Lawyers for billionaire investor Kirk Kerkorian filed a motion in US court on Friday to demand that DaimlerChrysler’s chief executive provide additional testimony about the 1998 Daimler-Benz/Chrysler merger that Kerkorian has branded a fraud, according to a Reuters report.
CEO Juergen Schrempp, mastermind of the $US36 billion deal, defended what he has long touted as a “merger of equals” during three tense days of testimony in the trial of Kerkorian’s fraud lawsuit against DaimlerChrysler in US District Court in Wilmington, Delaware, last month, the report noted.
But attorneys for Kerkorian’s Tracinda investment firm submitted their motion for further testimony from the German executive on grounds that critical new evidence had been produced by the defence after Schrempp took the stand, Reuters said.
According to the report, they were referring to documents, mostly hand-written notes by former Chrysler chief financial officer Gary Valade, that forced a sudden suspension of the trial in mid-December when DaimlerChrysler said they had been overlooked and never shown to Kerkorian’s attorneys.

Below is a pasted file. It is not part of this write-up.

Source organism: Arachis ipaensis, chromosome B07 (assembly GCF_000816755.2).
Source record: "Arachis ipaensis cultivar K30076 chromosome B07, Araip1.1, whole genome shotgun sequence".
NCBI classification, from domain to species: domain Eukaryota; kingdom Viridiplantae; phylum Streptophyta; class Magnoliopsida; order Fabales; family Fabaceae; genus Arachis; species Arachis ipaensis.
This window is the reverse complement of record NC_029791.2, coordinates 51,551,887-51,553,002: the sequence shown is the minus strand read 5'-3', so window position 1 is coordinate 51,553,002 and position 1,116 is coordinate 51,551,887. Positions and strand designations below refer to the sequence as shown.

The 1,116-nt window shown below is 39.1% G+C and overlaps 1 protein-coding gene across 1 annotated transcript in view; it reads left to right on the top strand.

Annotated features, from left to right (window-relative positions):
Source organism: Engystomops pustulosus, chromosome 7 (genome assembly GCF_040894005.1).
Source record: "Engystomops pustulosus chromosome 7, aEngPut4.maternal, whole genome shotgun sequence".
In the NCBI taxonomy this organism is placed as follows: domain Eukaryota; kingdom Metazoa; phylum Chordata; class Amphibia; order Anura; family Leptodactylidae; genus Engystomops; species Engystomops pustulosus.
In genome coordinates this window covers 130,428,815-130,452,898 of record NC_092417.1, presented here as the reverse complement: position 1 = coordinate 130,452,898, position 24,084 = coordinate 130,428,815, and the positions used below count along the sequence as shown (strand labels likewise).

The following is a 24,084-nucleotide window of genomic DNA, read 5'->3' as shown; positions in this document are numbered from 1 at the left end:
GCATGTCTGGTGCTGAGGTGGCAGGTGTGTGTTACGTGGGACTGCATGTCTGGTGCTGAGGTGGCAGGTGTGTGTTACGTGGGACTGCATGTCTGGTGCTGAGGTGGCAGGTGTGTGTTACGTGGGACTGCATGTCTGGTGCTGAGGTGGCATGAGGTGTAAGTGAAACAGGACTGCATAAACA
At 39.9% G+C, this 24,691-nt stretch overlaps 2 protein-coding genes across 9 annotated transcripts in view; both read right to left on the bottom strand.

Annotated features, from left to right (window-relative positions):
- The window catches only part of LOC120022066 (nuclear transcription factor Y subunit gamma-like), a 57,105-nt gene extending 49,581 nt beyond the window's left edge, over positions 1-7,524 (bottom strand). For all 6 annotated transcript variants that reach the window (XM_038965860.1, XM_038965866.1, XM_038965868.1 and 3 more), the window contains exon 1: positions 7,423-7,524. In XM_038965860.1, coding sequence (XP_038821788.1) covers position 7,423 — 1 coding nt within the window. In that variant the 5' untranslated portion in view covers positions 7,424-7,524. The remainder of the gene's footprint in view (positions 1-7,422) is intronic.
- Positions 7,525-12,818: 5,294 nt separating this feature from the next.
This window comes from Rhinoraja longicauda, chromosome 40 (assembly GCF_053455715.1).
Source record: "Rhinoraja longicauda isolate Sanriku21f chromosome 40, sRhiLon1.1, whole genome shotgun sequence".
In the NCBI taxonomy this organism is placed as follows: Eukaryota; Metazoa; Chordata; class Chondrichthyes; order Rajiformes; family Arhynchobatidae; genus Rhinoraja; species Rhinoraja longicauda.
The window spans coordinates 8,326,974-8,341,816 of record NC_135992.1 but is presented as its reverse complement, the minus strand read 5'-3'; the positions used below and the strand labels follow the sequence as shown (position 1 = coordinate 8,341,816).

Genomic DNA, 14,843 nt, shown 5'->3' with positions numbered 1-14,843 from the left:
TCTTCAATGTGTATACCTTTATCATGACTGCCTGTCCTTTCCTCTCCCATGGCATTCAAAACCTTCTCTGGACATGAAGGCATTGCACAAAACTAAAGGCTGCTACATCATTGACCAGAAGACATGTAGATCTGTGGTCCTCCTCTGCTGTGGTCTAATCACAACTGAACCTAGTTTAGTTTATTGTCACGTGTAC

Reuters said Valade was a senior figure in the merger negotiations and Tracinda claims his notes put the testimony of all previous witnesses in the fraud trial, but especially Schrempp’s, in a different light.
“He must reappear for purposes of … addressing the subject matter of statements attributed to him and others, as well as to testify about critically important matters relating thereto,” Tracinda said in its motion, a copy of which was provided to Reuters.
The motion also demands that former Chrysler president Thomas Stallkamp be recalled to testify in the high-profile trial, Reuters added.
“Tracinda has been particularly prejudiced by being prevented from examining these two witnesses without the benefit of the delayed notes,” the motion reportedly says.
Reuters said that federal judge Joseph Farnan, who is hearing the case without a jury, could not be reached for immediate comment after Tracinda filed its request of the court late on Friday but a statement from DaimlerChrysler rejected the motion out of hand, calling it “unjustified, unnecessary and unfair.”
Reuters noted that Kerkorian claims that Schrempp and other Daimler executives pitched the 1998 deal as a merger rather than a takeover to lower the transaction price and avoid paying Chrysler shareholders a “control premium.”
The reclusive casino mogul, who owned nearly 14% of Chrysler’s shares before the Daimler-Chrysler link-up took place, is seeking more than $US1 billion in damages, Reuters added.